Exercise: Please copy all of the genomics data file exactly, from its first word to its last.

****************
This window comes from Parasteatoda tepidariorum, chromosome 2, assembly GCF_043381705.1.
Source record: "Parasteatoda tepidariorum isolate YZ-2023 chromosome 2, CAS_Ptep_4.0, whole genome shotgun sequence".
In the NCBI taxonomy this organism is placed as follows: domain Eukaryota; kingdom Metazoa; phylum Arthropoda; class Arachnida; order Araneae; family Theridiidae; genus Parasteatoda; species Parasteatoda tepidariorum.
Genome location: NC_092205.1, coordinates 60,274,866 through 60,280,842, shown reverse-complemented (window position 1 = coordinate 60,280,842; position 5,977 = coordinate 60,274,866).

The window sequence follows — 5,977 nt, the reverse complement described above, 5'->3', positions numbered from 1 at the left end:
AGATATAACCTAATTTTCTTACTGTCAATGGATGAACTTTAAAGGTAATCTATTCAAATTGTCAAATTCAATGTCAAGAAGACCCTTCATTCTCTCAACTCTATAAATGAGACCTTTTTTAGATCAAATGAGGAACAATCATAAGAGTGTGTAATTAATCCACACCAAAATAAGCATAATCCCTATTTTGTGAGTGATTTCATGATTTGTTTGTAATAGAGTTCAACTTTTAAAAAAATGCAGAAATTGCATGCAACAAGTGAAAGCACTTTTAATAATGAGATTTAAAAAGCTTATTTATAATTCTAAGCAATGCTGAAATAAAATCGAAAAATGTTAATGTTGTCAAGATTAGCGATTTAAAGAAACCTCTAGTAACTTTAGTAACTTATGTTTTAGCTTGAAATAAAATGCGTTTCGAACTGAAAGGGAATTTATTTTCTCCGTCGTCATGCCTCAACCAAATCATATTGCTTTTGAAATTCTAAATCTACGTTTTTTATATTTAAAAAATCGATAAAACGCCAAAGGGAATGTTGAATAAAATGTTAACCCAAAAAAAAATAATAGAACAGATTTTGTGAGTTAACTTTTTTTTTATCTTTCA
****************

This window comes from Parasteatoda tepidariorum, chromosome 2, assembly GCF_043381705.1.
Source record: "Parasteatoda tepidariorum isolate YZ-2023 chromosome 2, CAS_Ptep_4.0, whole genome shotgun sequence".
In the NCBI taxonomy this organism is placed as follows: domain Eukaryota; kingdom Metazoa; phylum Arthropoda; class Arachnida; order Araneae; family Theridiidae; genus Parasteatoda; species Parasteatoda tepidariorum.
Genome location: NC_092205.1, coordinates 60,274,866 through 60,280,842, shown reverse-complemented (window position 1 = coordinate 60,280,842; position 5,977 = coordinate 60,274,866).

The window sequence follows — 5,977 nt, the reverse complement described above, 5'->3', positions numbered from 1 at the left end:
AGATATAACCTAATTTTCTTACTGTCAATGGATGAACTTTAAAGGTAATCTATTCAAATTGTCAAATTCAATGTCAAGAAGACCCTTCATTCTCTCAACTCTATAAATGAGACCTTTTTTAGATCAAATGAGGAACAATCATAAGAGTGTGTAATTAATCCACACCAAAATAAGCATAATCCCTATTTTGTGAGTGATTTCATGATTTGTTTGTAATAGAGTTCAACTTTTAAAAAAATGCAGAAATTGCATGCAACAAGTGAAAGCACTTTTAATAATGAGATTTAAAAAGCTTATTTATAATTCTAAGCAATGCTGAAATAAAATCGAAAAATGTTAATGTTGTCAAGATTAGCGATTTAAAGAAACCTCTAGTAACTTTAGTAACTTATGTTTTAGCTTGAAATAAAATGCGTTTCGAACTGAAAGGGAATTTATTTTCTCCGTCGTCATGCCTCAACCAAATCATATTGCTTTTGAAATTCTAAATCTACGTTTTTTATATTTAAAAAATCGATAAAACGCCAAAGGGAATGTTGAATAAAATGTTAACCCAAAAAAAAATAATAGAACAGATTTTGTGAGTTAACTTTTTTTTTATCTTTCA